Making Eye Contact
When I first saw this image, it caught me off guard. It made me cry, and I couldn’t figure out why. Then, I remembered the days when Tess would have never had made eye contact like this. Maybe it’s just the depth of her eyes or that sweet little smile that is creeping up. Maybe it’s the fact that if I zoom in, I can clearly see Jude’s (one of Tess’ big brothers) and my reflection, like we’ve been able to seep into her soul. Maybe it’s just the fact that in this eye contact she is seeing me.
A trip down memory lane might be in order.
When Tess came to us, one day after her first birthday, there were several things that caught my husband Tim and I off guard. We believe that we were prepared for a child that had been in institutionalized care for a year. But, we also know that the daughter that came to us was far from the typical Vietnamese orphan.
Tess, at 12 months old, had never had solid foods. She still had an infant’s gag reflex. She only weighed 15 lbs. She could not crawl or even sit on her own. Some of this is really typical for children growing up in institutions and orphanages . . . really sad but typical.
What took Tim and me by surprise was Tess’s complete avoidance for any interpersonal contact. It was so eerie. She didn’t want us to touch her, or look at her, or face us. She certainly didn’t want to look at us and would quickly spin her body away from us. She looked at things but not at people. She’d study the button on a shirt or the rim of a pair of glasses, but not a face. She wanted nothing more than for us to leave her in her crib and walk out of the room. Being alone eased her anxiety. She would respond to tickling, an autonomic response, but didn’t really have any emotions, including smiling, fear, or crying. Yes, she was a child that didn’t cry for months. And, these behaviors didn’t just last for days or even weeks but months and actually still are present in some forms. I was scared. I mean, I was really, really scared not knowing what the future would hold for my girl. The thought of having a child incapable of giving or receiving love was more than I dared think. The doctors who evaluated were no help at all, and some were very hurtful. We stopped going to see several of them.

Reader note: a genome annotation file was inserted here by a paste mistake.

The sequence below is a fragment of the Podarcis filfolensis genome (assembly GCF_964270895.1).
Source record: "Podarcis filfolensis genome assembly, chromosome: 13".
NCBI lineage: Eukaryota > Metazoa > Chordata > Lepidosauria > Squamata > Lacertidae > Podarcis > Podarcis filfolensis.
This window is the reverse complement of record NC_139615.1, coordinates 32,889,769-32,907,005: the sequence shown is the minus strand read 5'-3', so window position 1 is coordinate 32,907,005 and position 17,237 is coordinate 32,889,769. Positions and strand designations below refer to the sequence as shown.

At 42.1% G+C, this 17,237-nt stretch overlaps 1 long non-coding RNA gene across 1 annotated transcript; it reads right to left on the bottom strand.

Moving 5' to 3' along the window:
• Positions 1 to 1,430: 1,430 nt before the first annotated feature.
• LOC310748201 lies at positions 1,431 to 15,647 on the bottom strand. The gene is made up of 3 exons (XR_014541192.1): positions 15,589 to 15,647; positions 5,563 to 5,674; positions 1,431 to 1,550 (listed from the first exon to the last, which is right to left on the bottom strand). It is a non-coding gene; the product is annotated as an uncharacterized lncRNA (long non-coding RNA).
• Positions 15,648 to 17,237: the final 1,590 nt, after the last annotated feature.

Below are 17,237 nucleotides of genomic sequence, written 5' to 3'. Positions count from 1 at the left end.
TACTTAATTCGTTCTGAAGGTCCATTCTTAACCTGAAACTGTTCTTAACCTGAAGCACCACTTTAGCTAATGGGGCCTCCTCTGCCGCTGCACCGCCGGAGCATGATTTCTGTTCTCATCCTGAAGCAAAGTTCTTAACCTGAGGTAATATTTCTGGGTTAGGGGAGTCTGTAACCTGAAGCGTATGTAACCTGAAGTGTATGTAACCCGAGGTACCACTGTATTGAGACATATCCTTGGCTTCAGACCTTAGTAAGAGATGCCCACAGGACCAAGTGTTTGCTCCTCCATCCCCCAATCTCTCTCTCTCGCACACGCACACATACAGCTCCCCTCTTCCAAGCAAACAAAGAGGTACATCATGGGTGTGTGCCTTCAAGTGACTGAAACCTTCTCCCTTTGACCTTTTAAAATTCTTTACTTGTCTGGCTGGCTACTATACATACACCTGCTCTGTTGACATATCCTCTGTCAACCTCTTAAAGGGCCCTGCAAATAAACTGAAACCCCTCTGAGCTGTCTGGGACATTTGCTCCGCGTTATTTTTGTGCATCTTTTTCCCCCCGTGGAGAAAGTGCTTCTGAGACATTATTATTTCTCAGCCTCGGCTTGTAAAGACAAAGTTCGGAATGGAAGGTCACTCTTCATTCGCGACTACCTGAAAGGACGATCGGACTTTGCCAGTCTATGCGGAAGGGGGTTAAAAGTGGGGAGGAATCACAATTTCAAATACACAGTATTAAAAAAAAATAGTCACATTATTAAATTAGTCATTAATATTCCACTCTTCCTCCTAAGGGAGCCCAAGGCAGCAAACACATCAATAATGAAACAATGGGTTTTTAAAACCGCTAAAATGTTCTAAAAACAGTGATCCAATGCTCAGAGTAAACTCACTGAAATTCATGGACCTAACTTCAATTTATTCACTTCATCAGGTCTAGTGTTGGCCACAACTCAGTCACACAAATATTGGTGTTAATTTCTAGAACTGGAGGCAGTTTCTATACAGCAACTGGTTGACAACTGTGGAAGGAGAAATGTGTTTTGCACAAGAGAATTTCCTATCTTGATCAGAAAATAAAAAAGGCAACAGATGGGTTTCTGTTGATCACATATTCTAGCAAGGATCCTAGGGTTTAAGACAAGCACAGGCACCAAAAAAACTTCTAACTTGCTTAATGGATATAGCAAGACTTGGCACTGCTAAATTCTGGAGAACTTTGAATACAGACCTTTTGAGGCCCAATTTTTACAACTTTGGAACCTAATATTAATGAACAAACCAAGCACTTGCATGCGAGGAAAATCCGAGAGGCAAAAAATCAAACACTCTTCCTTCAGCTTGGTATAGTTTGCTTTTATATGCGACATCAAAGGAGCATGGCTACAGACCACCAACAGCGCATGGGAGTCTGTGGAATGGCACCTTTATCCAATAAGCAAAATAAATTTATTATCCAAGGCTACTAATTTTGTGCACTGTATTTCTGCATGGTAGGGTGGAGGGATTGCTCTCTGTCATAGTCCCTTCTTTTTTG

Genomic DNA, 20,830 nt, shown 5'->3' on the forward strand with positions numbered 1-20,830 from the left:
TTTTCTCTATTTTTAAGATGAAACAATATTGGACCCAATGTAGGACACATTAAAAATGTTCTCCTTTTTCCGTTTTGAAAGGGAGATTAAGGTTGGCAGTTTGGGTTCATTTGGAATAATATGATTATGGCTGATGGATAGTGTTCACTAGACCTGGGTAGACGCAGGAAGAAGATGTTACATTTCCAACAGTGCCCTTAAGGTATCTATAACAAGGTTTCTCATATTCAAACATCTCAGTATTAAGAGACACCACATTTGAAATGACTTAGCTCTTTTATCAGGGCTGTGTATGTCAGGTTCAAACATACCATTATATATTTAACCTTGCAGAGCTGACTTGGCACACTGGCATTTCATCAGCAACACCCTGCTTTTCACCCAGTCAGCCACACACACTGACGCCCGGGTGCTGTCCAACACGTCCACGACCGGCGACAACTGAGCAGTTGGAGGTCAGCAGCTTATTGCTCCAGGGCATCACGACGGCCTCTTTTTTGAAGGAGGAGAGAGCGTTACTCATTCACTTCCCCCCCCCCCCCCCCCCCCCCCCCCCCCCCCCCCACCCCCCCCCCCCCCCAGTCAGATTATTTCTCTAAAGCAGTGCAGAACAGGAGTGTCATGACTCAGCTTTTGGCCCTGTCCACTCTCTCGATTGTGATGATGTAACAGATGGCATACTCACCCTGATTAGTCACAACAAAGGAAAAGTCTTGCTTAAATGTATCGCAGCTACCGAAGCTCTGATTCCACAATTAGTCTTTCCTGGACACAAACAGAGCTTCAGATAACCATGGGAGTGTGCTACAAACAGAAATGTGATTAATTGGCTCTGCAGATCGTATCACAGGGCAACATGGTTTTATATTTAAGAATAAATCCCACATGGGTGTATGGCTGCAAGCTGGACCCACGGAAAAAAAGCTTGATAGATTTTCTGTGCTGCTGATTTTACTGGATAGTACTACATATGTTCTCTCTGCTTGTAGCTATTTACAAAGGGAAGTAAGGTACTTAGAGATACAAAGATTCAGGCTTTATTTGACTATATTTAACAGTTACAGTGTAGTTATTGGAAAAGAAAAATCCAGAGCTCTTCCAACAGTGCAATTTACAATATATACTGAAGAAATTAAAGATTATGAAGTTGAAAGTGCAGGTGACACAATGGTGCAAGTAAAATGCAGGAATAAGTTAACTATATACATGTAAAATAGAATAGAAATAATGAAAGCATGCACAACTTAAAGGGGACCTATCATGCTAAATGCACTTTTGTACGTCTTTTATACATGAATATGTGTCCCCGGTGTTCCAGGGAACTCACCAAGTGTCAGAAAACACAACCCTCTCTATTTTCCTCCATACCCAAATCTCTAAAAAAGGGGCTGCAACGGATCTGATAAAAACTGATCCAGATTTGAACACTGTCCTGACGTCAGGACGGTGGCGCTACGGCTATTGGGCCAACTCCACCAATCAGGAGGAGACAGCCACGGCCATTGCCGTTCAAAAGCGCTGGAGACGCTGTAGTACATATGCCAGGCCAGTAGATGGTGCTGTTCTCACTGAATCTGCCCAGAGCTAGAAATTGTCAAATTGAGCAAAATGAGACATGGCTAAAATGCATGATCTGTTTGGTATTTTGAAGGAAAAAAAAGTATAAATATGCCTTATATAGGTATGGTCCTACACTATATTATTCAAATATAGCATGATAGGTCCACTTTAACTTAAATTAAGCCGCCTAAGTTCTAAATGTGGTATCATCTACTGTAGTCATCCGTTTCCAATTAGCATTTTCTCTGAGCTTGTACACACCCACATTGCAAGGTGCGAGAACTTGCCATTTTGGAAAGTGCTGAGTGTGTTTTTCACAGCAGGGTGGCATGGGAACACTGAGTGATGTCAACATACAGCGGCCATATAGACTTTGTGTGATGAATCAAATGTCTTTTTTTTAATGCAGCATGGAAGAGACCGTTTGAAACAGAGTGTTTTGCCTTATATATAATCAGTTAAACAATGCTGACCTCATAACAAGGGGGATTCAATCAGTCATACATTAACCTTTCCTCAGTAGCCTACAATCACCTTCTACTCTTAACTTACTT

For nearly 3 months, a long 3 months, we goaded Tess into just making eye contact with us. We’d capture her attention with a toy or food then slowly move the object until it was in front of our face. And, at that very brief moment, when her eyes would meet mine, the game was instantly over for our sweet Tess. Until she had been home for about 4 months when she started to finally look at people. We’d see her looking at us briefly when she thought no one was looking. Then, the game was to hold her attention for more than a couple seconds. Then, we added smiling. Eventually, we tried to get her to respond to her name. We’re all still working on it, but these days, the eye contact comes more easily as do the smiles. These days, she smiles and giggles and seeks us out for games of peek-a-boo. These are good days.
Here she is practicing her smile. My heart melts!
Tess is still developmentally delayed in several areas, thus her 3 therapy sessions a week. Her therapists say they still see weekly improvements in her “connection with the world.”
Her connection is still a work in progress. But, isn’t everything in life? And, I’m not so scared anymore. The Lord only gives me as much as I can handle in His strength. Admittedly, there have been times, that I asked the Lord in doubt, “Are you sure I can handle all this?” I can. I did. I will. Again proving that despite my doubts, He is right, and I am wrong. And through it all, we’ve become better people, and I’ve become a better mama, one that has learned lessons in surrender. That picture made me look deep into her eyes and know that I really am the lucky one!
Tim and Nancy were high school sweethearts, now married for 19 years, and have been entrusted to raise 6 of the Lord’s children, ages 16-2. Their first 4 kiddos are homegrown, and and the youngest 2 were born in our hearts, birthed half way across the world, then delivered by the Lord’s hand to their arms through special needs’ adoption. Their youngest 2 children, Tess and Jude, were born 28 days apart and were orphanage cribmates. They were adopted at the same time from SaiGon, VietNam in 2008. You can read more about their family on their blog, Ordinary Miracles & the Crazy 8s.
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